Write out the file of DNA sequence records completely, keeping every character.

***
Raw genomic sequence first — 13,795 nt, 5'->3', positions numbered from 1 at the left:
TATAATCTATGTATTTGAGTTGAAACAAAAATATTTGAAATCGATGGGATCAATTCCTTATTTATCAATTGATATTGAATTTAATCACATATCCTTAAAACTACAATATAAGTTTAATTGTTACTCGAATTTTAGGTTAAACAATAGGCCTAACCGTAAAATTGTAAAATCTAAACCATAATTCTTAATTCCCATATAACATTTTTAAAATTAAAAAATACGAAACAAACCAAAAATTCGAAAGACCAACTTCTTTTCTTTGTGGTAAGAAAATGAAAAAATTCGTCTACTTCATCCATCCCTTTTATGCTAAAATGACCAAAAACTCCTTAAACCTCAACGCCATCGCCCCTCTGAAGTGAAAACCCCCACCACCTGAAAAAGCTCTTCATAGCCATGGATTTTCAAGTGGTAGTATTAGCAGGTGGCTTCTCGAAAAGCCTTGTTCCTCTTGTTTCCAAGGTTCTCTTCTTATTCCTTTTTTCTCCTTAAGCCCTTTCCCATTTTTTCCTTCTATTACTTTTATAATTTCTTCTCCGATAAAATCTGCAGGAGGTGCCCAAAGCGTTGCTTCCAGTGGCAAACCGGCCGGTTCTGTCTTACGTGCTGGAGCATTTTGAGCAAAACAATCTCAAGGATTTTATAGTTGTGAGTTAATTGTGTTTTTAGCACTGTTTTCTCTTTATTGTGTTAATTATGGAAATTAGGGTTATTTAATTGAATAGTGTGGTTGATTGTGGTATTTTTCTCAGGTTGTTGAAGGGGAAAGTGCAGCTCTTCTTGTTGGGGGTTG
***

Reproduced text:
Raw genomic sequence first — 13,795 nt, 5'->3', positions numbered from 1 at the left:
TATAATCTATGTATTTGAGTTGAAACAAAAATATTTGAAATCGATGGGATCAATTCCTTATTTATCAATTGATATTGAATTTAATCACATATCCTTAAAACTACAATATAAGTTTAATTGTTACTCGAATTTTAGGTTAAACAATAGGCCTAACCGTAAAATTGTAAAATCTAAACCATAATTCTTAATTCCCATATAACATTTTTAAAATTAAAAAATACGAAACAAACCAAAAATTCGAAAGACCAACTTCTTTTCTTTGTGGTAAGAAAATGAAAAAATTCGTCTACTTCATCCATCCCTTTTATGCTAAAATGACCAAAAACTCCTTAAACCTCAACGCCATCGCCCCTCTGAAGTGAAAACCCCCACCACCTGAAAAAGCTCTTCATAGCCATGGATTTTCAAGTGGTAGTATTAGCAGGTGGCTTCTCGAAAAGCCTTGTTCCTCTTGTTTCCAAGGTTCTCTTCTTATTCCTTTTTTCTCCTTAAGCCCTTTCCCATTTTTTCCTTCTATTACTTTTATAATTTCTTCTCCGATAAAATCTGCAGGAGGTGCCCAAAGCGTTGCTTCCAGTGGCAAACCGGCCGGTTCTGTCTTACGTGCTGGAGCATTTTGAGCAAAACAATCTCAAGGATTTTATAGTTGTGAGTTAATTGTGTTTTTAGCACTGTTTTCTCTTTATTGTGTTAATTATGGAAATTAGGGTTATTTAATTGAATAGTGTGGTTGATTGTGGTATTTTTCTCAGGTTGTTGAAGGGGAAAGTGCAGCTCTTCTTGTTGGGGGTTG